Soca – the fast-paced descendant of calypso – has been at the forefront of Caribbean music in recent years, and the genre has successfully embraced expressions from other styles outside the West Indies, especially electronic dance music, hip-hop and R&B.
And one of soca’s most acknowledged artists is the robust and rapid-firing lyricist Bunji Garlin, aka the Viking of Soca. He has been making dancehall-fused soca for the past 15 years and last year he scored a huge hit with the infectious Differentology, a song originally put out in late 2012 in anticipation of the 2013 carnival in Trinidad and Tobago. With that track he won a 2013 Soul Train Award for Best International Performance, and a Battle of the Beats competition on influential New York hip-hop station Hot 97.
His new album bears the same title as his smash hit, and on album opener Red Light District he sets the tone immediately – “Somebody give me a rhythm to activate the waistline on the feminine gender, Now”. From there on it’s more or less a party from start to finish, even though the set also allows for a few darker moments, for example the anthemic hip-hop scorcher West Indian Jungle and the electric A$AP Ferg combination Truck On Di Road (remix).
Differentology also manages to bridge old and new sonic identities thanks to the vintage-flavored All O’Dem and a version of Trinidadian calypsonian Maestro’s Savage, originally released in 1976.
On the uplifting Over the Hills Bunji Garlin sings “I wanna see this music rise, see soca fly high with the eagles in the skies… I wanna see my music over the hills”. And with this album Bunji Garlin takes soca over the hills, out of the West Indies and into clubs all over the world. With its percussion-driven riddims, Bunji Garlin’s eclectic vocal style and its lively and euphoric sound, Differentology is dance music at its best.
Soca superstar Bunji Garlin has put out hard-hitting hits for the past 15 years, but it wasn’t until last year he had a smashing one.
Differentology was produced by Sheriff Mumbles and originally released in 2012, and one year later it transcended the Caribbean carnival circuit. The track also received critical praise across the board – from 2013 Soul Train Award to MTV Iggy Song of the Year. It was also featured in ABC’s Grey’s Anatomy show and received airplay at NBA arenas and NYC’s Golden Gloves Boxing tournament. Major Lazer’s electronic remix also fused Differentology in front of a new audience, an audience that had probably never heard of soca music.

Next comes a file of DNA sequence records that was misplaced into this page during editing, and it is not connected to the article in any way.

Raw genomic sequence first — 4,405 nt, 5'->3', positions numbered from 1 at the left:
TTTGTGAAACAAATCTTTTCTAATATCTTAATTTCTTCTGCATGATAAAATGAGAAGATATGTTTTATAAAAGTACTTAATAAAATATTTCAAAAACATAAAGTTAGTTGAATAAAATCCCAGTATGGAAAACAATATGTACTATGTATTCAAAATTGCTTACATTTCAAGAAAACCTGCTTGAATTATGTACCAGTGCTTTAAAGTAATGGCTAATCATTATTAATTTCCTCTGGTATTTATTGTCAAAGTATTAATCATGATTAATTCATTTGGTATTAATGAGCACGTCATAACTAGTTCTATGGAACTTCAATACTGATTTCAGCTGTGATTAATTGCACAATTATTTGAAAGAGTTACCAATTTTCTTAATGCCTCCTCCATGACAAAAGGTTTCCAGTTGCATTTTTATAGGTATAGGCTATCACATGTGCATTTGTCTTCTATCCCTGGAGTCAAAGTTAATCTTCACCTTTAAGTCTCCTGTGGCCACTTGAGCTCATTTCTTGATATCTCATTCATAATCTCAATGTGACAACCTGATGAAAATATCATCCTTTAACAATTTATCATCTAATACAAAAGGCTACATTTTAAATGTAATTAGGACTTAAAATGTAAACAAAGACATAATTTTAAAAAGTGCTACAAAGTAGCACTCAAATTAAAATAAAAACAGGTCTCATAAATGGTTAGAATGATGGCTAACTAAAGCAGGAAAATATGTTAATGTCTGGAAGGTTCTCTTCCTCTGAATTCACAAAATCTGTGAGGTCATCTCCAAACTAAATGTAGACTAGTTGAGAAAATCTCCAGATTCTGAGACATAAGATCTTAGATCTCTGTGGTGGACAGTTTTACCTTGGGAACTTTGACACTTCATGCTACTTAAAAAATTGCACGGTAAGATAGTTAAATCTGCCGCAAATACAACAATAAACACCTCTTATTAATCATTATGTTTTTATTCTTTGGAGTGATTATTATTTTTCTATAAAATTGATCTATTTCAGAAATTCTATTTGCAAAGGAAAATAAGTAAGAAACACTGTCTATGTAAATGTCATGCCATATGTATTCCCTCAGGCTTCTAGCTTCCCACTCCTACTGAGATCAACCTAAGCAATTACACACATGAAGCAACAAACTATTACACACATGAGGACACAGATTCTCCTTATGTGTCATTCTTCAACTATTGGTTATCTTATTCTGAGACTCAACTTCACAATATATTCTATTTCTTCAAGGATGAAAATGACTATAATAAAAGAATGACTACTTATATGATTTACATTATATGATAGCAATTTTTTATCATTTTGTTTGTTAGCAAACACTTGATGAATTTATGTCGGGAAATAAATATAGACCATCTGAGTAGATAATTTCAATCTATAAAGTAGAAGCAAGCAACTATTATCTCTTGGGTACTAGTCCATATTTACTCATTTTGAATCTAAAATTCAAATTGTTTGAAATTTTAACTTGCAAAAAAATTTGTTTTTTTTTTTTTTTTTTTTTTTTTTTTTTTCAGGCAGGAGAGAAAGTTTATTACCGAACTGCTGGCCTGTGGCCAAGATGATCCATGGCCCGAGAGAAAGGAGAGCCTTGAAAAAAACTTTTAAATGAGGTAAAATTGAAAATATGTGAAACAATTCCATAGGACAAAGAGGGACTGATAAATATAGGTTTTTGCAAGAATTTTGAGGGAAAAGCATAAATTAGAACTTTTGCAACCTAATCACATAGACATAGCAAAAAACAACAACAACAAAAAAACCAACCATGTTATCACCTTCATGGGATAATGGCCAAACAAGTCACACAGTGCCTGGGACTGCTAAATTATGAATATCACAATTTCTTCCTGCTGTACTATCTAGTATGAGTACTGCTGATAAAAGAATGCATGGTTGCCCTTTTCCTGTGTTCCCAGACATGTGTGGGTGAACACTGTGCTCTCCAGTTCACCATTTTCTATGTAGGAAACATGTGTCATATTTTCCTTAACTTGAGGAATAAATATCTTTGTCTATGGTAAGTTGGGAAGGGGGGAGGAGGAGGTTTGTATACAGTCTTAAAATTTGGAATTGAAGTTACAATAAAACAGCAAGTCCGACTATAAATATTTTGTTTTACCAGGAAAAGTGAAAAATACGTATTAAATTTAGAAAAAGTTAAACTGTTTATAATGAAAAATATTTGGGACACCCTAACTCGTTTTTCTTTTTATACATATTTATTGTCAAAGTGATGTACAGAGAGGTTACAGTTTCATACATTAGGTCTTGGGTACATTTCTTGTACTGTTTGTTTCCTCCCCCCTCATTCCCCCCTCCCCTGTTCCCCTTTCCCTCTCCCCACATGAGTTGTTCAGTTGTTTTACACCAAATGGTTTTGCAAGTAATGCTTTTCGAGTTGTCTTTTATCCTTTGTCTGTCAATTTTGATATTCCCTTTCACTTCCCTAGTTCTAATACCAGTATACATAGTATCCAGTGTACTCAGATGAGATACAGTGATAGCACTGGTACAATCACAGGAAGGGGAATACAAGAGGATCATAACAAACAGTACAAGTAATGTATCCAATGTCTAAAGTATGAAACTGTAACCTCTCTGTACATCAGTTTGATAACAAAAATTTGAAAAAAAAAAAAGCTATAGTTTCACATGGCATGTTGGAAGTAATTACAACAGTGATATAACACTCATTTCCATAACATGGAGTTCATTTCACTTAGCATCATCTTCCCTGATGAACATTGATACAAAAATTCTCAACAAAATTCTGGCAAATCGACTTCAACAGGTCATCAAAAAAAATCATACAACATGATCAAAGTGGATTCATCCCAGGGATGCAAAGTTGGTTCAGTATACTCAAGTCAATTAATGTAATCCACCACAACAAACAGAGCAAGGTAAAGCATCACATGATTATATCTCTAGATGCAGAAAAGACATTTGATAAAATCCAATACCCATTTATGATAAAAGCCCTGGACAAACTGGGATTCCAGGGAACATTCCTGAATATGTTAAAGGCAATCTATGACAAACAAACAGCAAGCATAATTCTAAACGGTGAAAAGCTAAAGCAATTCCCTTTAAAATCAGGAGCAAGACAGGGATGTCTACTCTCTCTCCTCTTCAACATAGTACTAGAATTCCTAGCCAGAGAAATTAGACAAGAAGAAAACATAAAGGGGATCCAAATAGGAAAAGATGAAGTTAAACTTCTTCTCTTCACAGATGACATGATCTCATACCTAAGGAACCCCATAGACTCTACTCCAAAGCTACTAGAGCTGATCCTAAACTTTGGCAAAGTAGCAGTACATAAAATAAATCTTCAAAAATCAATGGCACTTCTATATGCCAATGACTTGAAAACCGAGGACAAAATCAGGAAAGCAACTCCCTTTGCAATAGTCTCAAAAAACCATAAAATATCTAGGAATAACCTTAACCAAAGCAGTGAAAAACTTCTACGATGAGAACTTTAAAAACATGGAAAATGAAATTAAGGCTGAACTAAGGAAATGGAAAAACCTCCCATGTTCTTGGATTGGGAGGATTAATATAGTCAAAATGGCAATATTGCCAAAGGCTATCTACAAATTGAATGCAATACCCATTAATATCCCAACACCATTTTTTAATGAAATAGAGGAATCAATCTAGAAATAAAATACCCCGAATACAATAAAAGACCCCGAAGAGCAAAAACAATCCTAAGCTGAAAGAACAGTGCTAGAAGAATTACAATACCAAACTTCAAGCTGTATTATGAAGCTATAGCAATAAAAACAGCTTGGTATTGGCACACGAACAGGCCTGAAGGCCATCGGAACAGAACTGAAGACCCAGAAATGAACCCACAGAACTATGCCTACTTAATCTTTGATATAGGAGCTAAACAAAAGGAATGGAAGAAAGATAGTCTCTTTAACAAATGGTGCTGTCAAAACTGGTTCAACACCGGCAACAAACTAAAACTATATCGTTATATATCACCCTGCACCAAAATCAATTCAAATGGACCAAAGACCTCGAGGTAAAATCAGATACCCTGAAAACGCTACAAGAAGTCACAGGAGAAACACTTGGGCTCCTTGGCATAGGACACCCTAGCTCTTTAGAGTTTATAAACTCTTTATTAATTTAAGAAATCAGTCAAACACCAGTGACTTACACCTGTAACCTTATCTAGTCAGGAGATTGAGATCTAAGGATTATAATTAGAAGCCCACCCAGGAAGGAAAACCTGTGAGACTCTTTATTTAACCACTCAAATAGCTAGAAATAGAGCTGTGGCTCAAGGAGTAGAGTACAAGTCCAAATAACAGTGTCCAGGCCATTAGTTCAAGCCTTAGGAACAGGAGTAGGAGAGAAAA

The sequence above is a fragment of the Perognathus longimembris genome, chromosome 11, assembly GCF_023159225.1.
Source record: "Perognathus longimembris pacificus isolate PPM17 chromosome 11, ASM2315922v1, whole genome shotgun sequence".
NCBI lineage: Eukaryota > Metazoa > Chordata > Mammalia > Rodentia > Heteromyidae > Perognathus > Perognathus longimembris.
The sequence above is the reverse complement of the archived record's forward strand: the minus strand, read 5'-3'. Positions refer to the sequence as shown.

Now comes an album of the same name, and it may have the same universal appeal as the title track. According to a press release the 13 track album is a fusion of soca, dancehall and hip-hop.
“I think a lot of great opportunities for soca to conquer new territories are going to come from this album,” says Bunji Garlin in a press release, and adds:
“So I couldn’t ask for a better situation to be in.”
The album drops on August 12, but already today it’s available for exclusive streaming via NPR First Listen. Check the album in its glorious entirety here.
Bunji Garlin, aka the Viking of Soca, is known for his energetic stage shows and vocal acrobatics. Born in Trinidad & Tobago he is international soca royalty and has won the Ragga Soca Monarch in 2000 and 2001. Throughout his long career he has released ten albums.
Yesterday I came home from a three week holiday in the beautiful islands of Trinidad & Tobago. To me, T&T were the islands of steel pan, calypso and soca. But I was wrong. Reggae is a strong force on the islands and soca is mainly played during carnival season, which starts in late December and usually ends in March. The rest of the time, it’s all about reggae.
Before I went I knew that Franz Job and I-Sasha were from T&T. When I met people in the villages I found out that Marlon Asher, Queen Omega and Jamelody also originate from T&T. As well as Khari Kill and Million Voices, and probably many more.
However, the reggae tunes that I heard during my visit were Jamaican productions. Most popular riddims at the time seemed to be City Life and Cardiac Bass. Two great riddims that I’ve also played a lot during 2010.
Out of all T&T reggae artists that I know of, Queen Omega has been the busiest with three album releases. She has recorded a lot with European producers such as Bost & Bim with whom she dropped the lethal Jah Dawta on the Soprano riddim.
Marlon Asher is probably the best know artist from T&T due to his hit song Ganja Farmer included on The Biggest Reggae One Drop Anthems 2006.
The only reggae artist from the smaller of the two islands – Tobago – seems to be Franz Job, who now resides in London. In 2009 he dropped the masterful Babylon is Dead album with notable songs Country and The Country Boy Song. He is set to release his sophomore album in 2011 and has also started working with UK mastermind Curtis Lynch.
If you’re curious about some Trinibagoan artists – check out ten suggestions below. Most of them are easy to find on iTunes. Seven of the tunes are complied in the Spotify playlist below.
Reggaemani’s T&T reggae
Marlon Asher – Ganja Farmer
I-Sasha – Who Jah Bless
I-Sasha & Million Voice – Heavy Burden
Queen Omega – Good Cannabis
Queen Omega – Last Days
Queen Omega – Jah Dawta
Franz Job – Country
Franz Job – The Country Boy Song
Khari Kill – Bird Pepper
Khari Kill – Mary Grandson